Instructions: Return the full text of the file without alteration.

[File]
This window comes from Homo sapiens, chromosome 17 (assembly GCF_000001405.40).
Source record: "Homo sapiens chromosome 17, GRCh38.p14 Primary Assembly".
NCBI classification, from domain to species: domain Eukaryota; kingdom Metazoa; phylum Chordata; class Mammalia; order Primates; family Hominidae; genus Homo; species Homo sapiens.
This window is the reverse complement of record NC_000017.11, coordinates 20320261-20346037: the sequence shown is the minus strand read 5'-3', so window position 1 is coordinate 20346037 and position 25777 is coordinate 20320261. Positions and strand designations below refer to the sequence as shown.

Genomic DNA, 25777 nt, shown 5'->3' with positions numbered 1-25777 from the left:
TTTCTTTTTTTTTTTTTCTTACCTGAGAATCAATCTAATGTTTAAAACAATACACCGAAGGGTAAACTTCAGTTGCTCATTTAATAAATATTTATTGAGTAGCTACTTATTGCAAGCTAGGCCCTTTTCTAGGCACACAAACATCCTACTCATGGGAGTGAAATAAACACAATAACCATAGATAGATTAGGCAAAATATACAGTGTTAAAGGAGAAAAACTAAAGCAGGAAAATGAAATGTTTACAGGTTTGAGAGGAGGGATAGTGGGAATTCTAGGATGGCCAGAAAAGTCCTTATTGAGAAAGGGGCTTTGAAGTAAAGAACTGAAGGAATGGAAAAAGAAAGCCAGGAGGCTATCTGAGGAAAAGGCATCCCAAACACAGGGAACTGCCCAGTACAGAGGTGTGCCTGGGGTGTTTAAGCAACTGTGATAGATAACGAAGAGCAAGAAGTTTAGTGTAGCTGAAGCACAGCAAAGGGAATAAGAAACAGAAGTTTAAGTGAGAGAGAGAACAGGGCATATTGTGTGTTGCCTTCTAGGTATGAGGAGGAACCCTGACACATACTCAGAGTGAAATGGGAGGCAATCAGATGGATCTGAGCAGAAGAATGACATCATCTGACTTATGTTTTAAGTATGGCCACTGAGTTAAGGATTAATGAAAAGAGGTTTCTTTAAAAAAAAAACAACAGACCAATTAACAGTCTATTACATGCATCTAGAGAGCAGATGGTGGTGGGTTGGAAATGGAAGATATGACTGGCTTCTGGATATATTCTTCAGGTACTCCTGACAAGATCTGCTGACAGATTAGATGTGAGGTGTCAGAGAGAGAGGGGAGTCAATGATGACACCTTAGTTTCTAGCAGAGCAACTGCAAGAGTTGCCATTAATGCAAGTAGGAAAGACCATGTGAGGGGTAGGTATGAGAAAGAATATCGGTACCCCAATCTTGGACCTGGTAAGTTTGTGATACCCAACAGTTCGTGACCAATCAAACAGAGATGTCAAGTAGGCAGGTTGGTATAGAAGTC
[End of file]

This window comes from Homo sapiens, chromosome 17 (assembly GCF_000001405.40).
Source record: "Homo sapiens chromosome 17, GRCh38.p14 Primary Assembly".
NCBI classification, from domain to species: domain Eukaryota; kingdom Metazoa; phylum Chordata; class Mammalia; order Primates; family Hominidae; genus Homo; species Homo sapiens.
This window is the reverse complement of record NC_000017.11, coordinates 20320261-20346037: the sequence shown is the minus strand read 5'-3', so window position 1 is coordinate 20346037 and position 25777 is coordinate 20320261. Positions and strand designations below refer to the sequence as shown.

Genomic DNA, 25777 nt, shown 5'->3' with positions numbered 1-25777 from the left:
TTTCTTTTTTTTTTTTTCTTACCTGAGAATCAATCTAATGTTTAAAACAATACACCGAAGGGTAAACTTCAGTTGCTCATTTAATAAATATTTATTGAGTAGCTACTTATTGCAAGCTAGGCCCTTTTCTAGGCACACAAACATCCTACTCATGGGAGTGAAATAAACACAATAACCATAGATAGATTAGGCAAAATATACAGTGTTAAAGGAGAAAAACTAAAGCAGGAAAATGAAATGTTTACAGGTTTGAGAGGAGGGATAGTGGGAATTCTAGGATGGCCAGAAAAGTCCTTATTGAGAAAGGGGCTTTGAAGTAAAGAACTGAAGGAATGGAAAAAGAAAGCCAGGAGGCTATCTGAGGAAAAGGCATCCCAAACACAGGGAACTGCCCAGTACAGAGGTGTGCCTGGGGTGTTTAAGCAACTGTGATAGATAACGAAGAGCAAGAAGTTTAGTGTAGCTGAAGCACAGCAAAGGGAATAAGAAACAGAAGTTTAAGTGAGAGAGAGAACAGGGCATATTGTGTGTTGCCTTCTAGGTATGAGGAGGAACCCTGACACATACTCAGAGTGAAATGGGAGGCAATCAGATGGATCTGAGCAGAAGAATGACATCATCTGACTTATGTTTTAAGTATGGCCACTGAGTTAAGGATTAATGAAAAGAGGTTTCTTTAAAAAAAAAACAACAGACCAATTAACAGTCTATTACATGCATCTAGAGAGCAGATGGTGGTGGGTTGGAAATGGAAGATATGACTGGCTTCTGGATATATTCTTCAGGTACTCCTGACAAGATCTGCTGACAGATTAGATGTGAGGTGTCAGAGAGAGAGGGGAGTCAATGATGACACCTTAGTTTCTAGCAGAGCAACTGCAAGAGTTGCCATTAATGCAAGTAGGAAAGACCATGTGAGGGGTAGGTATGAGAAAGAATATCGGTACCCCAATCTTGGACCTGGTAAGTTTGTGATACCCAACAGTTCGTGACCAATCAAACAGAGATGTCAAGTAGGCAGGTTGGTATAGAAGTC